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    By T

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    I'm 5 years removed from teaching this curriculum but did it 3 years in inner city w/ low socio economic groups. The reason it worked for us is we did have reading groups of 20 and smaller and that although it is (gulp!) scripted, it makes use of very good teaching practices and tries to compensate for the fact that these students have little to no home support. It is critical the profession finds ways to accomodate the kids with no home support! After attending SFA conferences I also realized that there is time for teacher directed instruction outside the script - the script is merely to keep on task and to use language that the students will encounter again in other classes.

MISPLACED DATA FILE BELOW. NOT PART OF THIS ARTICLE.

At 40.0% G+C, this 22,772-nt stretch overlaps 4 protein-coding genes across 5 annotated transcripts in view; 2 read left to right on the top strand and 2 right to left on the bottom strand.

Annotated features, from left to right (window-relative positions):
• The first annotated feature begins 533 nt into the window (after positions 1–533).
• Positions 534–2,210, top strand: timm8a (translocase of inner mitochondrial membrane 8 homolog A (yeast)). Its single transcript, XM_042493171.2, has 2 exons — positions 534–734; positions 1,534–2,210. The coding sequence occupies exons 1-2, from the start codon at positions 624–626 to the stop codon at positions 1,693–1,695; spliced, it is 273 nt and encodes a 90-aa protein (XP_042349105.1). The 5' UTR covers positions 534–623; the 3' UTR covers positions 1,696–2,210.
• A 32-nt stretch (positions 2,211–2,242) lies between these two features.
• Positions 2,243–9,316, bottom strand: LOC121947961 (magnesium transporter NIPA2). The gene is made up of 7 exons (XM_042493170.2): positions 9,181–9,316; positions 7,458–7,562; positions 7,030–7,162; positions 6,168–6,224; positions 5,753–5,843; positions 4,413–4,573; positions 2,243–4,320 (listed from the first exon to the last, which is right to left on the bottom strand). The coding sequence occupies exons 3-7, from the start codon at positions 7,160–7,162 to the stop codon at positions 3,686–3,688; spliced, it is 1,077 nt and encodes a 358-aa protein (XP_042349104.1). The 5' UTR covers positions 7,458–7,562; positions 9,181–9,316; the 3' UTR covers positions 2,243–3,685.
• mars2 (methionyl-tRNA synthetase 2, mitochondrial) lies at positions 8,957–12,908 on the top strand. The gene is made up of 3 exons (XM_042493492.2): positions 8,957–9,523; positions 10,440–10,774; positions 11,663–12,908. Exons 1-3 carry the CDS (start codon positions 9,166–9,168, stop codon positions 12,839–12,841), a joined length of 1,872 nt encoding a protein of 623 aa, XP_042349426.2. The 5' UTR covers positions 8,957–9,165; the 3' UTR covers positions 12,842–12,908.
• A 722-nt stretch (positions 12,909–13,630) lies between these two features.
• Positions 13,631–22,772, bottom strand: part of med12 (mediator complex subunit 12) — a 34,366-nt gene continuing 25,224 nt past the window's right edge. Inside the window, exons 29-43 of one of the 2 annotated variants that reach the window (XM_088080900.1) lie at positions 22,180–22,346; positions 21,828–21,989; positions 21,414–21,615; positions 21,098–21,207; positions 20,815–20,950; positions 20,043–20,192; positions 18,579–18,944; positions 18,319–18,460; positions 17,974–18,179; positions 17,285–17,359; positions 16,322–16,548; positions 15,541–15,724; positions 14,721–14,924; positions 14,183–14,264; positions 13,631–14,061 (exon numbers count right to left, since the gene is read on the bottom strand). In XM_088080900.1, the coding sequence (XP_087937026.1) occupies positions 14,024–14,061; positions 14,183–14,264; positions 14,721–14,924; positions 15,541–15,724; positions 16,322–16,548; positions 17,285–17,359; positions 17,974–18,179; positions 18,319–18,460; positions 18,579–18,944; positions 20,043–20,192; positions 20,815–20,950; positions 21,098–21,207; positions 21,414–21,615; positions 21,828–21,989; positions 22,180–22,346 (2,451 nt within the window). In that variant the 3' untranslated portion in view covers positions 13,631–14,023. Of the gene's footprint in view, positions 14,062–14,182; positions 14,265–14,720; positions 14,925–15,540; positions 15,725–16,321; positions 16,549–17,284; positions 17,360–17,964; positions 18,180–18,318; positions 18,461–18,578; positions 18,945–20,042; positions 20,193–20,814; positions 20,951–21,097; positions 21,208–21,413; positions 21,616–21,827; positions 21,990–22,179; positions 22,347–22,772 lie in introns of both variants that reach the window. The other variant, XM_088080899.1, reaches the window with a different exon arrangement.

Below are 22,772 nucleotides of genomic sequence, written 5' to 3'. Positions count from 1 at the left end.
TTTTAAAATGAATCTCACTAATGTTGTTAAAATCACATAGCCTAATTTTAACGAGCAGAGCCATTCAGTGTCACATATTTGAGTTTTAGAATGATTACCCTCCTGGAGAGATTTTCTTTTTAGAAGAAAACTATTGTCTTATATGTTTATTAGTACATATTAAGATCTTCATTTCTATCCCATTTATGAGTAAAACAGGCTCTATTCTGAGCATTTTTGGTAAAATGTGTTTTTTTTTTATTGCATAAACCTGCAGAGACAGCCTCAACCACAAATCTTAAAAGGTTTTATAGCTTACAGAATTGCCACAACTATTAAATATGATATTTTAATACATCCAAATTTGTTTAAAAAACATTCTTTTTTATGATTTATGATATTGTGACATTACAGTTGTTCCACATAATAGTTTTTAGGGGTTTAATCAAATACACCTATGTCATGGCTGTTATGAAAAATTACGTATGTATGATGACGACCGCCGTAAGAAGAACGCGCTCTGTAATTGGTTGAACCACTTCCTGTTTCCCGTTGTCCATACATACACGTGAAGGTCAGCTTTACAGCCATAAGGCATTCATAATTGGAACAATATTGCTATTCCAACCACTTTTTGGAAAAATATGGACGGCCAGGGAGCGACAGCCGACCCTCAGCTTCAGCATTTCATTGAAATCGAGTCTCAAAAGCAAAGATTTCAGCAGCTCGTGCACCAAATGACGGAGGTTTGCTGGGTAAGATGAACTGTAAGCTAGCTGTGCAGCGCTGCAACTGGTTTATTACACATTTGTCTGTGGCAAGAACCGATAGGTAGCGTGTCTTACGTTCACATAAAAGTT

The bottom line of course is results. I do think SFA is effective for populations of students that need a lot of direct instruction. I like the analogy of making a cake. Children that have support at home, are read to, and provided the tools for literacy are cake mix kids - add curriculum and they are bound to grow. Kids without this support require you to provide everything, get all the ingredients, mix and scaffold, and eventually come to the same result. It is a very different kind of teaching - demanding and heartbreaking. SFA can give you the support to actually meet these learners without going crazy.

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